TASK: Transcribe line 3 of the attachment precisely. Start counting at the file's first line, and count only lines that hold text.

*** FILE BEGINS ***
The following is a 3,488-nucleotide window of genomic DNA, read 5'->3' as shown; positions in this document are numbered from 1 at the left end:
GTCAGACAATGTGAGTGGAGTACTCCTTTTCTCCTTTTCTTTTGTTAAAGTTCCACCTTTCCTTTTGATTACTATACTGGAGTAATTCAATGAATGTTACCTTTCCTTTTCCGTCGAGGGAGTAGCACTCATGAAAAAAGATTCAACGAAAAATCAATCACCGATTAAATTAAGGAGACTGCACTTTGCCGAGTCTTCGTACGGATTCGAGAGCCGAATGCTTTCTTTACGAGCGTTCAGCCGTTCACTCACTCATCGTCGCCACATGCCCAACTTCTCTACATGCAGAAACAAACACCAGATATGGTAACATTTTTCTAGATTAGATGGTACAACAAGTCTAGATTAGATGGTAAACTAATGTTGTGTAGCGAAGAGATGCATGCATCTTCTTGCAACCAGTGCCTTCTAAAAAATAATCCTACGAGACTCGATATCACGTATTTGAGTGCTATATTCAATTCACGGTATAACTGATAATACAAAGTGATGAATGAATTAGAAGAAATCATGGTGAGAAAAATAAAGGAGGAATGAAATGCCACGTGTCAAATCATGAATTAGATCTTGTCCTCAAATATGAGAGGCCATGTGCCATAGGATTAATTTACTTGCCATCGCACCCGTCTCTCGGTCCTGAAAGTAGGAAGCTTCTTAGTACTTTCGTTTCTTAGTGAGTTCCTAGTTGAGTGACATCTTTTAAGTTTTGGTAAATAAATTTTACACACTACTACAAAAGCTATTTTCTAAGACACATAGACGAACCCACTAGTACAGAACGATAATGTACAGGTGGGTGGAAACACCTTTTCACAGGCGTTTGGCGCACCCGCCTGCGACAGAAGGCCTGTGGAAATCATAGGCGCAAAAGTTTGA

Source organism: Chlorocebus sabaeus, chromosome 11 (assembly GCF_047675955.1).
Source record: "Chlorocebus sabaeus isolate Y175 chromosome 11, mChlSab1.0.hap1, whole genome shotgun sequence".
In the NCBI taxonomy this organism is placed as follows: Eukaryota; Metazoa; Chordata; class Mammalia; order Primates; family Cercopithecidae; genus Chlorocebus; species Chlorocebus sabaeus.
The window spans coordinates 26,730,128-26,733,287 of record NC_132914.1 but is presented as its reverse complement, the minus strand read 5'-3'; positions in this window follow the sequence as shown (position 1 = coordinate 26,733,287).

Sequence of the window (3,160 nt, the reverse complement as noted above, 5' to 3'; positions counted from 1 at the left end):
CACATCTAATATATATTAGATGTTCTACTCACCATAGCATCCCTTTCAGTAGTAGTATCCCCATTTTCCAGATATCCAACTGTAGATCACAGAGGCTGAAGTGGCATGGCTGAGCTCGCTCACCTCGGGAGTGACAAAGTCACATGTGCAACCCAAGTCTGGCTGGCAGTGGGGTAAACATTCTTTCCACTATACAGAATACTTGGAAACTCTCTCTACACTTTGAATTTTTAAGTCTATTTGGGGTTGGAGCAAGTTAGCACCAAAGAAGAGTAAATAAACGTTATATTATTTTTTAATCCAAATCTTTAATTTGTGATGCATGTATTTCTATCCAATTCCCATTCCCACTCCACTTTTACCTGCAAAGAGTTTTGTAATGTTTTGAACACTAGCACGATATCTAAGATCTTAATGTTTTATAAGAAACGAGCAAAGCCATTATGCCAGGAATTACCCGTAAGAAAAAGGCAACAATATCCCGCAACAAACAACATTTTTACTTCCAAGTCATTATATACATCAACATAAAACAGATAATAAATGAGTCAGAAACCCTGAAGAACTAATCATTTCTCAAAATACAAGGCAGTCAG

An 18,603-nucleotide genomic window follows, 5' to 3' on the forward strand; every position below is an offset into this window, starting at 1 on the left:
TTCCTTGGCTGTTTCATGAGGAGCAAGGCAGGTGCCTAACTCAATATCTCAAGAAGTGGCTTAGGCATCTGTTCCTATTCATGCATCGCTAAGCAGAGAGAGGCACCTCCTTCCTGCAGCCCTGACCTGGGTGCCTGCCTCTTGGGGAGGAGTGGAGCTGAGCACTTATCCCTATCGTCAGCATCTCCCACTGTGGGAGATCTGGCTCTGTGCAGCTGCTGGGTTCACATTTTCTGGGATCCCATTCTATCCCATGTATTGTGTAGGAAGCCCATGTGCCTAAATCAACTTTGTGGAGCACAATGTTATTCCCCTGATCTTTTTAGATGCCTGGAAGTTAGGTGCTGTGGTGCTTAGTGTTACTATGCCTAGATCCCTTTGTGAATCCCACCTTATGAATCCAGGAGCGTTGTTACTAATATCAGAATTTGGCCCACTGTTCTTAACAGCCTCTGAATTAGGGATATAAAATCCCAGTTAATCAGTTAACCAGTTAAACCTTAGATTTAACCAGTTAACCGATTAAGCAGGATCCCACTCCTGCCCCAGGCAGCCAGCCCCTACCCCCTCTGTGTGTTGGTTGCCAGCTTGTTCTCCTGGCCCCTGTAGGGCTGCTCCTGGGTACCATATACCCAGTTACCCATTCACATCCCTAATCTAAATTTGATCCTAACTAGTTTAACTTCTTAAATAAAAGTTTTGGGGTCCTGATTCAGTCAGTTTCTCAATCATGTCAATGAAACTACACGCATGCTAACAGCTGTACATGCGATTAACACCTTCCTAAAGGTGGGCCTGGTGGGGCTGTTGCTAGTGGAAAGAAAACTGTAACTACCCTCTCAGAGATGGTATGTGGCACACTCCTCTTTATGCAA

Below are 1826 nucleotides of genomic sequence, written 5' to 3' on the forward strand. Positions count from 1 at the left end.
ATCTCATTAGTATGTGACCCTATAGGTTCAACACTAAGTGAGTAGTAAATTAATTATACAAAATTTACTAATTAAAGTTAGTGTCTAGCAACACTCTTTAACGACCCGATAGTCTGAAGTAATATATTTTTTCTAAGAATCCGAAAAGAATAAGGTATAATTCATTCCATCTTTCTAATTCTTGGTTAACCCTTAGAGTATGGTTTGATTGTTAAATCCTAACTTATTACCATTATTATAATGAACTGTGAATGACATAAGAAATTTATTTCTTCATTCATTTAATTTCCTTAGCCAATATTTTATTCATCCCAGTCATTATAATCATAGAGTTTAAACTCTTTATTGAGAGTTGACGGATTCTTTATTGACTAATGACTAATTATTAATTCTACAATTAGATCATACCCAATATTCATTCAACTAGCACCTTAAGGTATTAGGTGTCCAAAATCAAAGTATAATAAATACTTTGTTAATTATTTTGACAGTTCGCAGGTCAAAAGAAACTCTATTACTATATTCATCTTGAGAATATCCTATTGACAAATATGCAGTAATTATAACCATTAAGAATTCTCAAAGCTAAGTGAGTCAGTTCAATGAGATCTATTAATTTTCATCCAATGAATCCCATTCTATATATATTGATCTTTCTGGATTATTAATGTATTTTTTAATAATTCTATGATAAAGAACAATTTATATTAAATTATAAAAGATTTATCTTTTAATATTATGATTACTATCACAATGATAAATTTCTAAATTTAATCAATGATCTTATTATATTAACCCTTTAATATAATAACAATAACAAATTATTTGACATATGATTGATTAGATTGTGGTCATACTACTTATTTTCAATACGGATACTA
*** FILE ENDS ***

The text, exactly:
Source organism: Chlorocebus sabaeus, chromosome 11 (assembly GCF_047675955.1).